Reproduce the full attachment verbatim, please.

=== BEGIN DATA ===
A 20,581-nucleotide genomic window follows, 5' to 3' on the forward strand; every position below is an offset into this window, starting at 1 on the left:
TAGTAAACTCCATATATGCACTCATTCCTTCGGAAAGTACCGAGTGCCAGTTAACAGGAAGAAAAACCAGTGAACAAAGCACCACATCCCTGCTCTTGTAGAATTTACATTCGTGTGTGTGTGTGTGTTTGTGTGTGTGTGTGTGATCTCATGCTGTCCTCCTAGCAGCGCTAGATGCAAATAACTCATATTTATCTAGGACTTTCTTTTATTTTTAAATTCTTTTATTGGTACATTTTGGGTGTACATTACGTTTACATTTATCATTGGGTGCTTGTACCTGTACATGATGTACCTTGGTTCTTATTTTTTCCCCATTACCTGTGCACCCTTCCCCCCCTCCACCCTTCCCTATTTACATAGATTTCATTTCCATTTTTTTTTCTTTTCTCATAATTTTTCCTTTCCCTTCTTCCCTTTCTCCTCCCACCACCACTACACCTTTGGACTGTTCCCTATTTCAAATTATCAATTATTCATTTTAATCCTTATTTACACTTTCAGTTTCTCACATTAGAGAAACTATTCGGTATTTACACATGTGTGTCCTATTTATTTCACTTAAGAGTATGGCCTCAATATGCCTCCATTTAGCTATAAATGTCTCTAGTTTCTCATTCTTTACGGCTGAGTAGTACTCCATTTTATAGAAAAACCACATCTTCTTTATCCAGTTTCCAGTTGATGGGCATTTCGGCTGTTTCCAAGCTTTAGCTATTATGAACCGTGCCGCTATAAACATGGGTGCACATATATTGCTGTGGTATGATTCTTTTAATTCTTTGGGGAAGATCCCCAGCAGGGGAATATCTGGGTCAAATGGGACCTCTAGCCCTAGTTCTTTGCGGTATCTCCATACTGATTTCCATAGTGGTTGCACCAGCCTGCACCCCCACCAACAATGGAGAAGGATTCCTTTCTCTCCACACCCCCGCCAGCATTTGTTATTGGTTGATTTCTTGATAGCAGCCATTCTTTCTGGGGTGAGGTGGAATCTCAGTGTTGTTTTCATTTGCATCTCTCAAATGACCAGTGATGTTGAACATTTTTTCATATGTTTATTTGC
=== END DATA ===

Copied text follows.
A 20,581-nucleotide genomic window follows, 5' to 3' on the forward strand; every position below is an offset into this window, starting at 1 on the left:
TAGTAAACTCCATATATGCACTCATTCCTTCGGAAAGTACCGAGTGCCAGTTAACAGGAAGAAAAACCAGTGAACAAAGCACCACATCCCTGCTCTTGTAGAATTTACATTCGTGTGTGTGTGTGTGTTTGTGTGTGTGTGTGTGATCTCATGCTGTCCTCCTAGCAGCGCTAGATGCAAATAACTCATATTTATCTAGGACTTTCTTTTATTTTTAAATTCTTTTATTGGTACATTTTGGGTGTACATTACGTTTACATTTATCATTGGGTGCTTGTACCTGTACATGATGTACCTTGGTTCTTATTTTTTCCCCATTACCTGTGCACCCTTCCCCCCCTCCACCCTTCCCTATTTACATAGATTTCATTTCCATTTTTTTTTCTTTTCTCATAATTTTTCCTTTCCCTTCTTCCCTTTCTCCTCCCACCACCACTACACCTTTGGACTGTTCCCTATTTCAAATTATCAATTATTCATTTTAATCCTTATTTACACTTTCAGTTTCTCACATTAGAGAAACTATTCGGTATTTACACATGTGTGTCCTATTTATTTCACTTAAGAGTATGGCCTCAATATGCCTCCATTTAGCTATAAATGTCTCTAGTTTCTCATTCTTTACGGCTGAGTAGTACTCCATTTTATAGAAAAACCACATCTTCTTTATCCAGTTTCCAGTTGATGGGCATTTCGGCTGTTTCCAAGCTTTAGCTATTATGAACCGTGCCGCTATAAACATGGGTGCACATATATTGCTGTGGTATGATTCTTTTAATTCTTTGGGGAAGATCCCCAGCAGGGGAATATCTGGGTCAAATGGGACCTCTAGCCCTAGTTCTTTGCGGTATCTCCATACTGATTTCCATAGTGGTTGCACCAGCCTGCACCCCCACCAACAATGGAGAAGGATTCCTTTCTCTCCACACCCCCGCCAGCATTTGTTATTGGTTGATTTCTTGATAGCAGCCATTCTTTCTGGGGTGAGGTGGAATCTCAGTGTTGTTTTCATTTGCATCTCTCAAATGACCAGTGATGTTGAACATTTTTTCATATGTTTATTTGC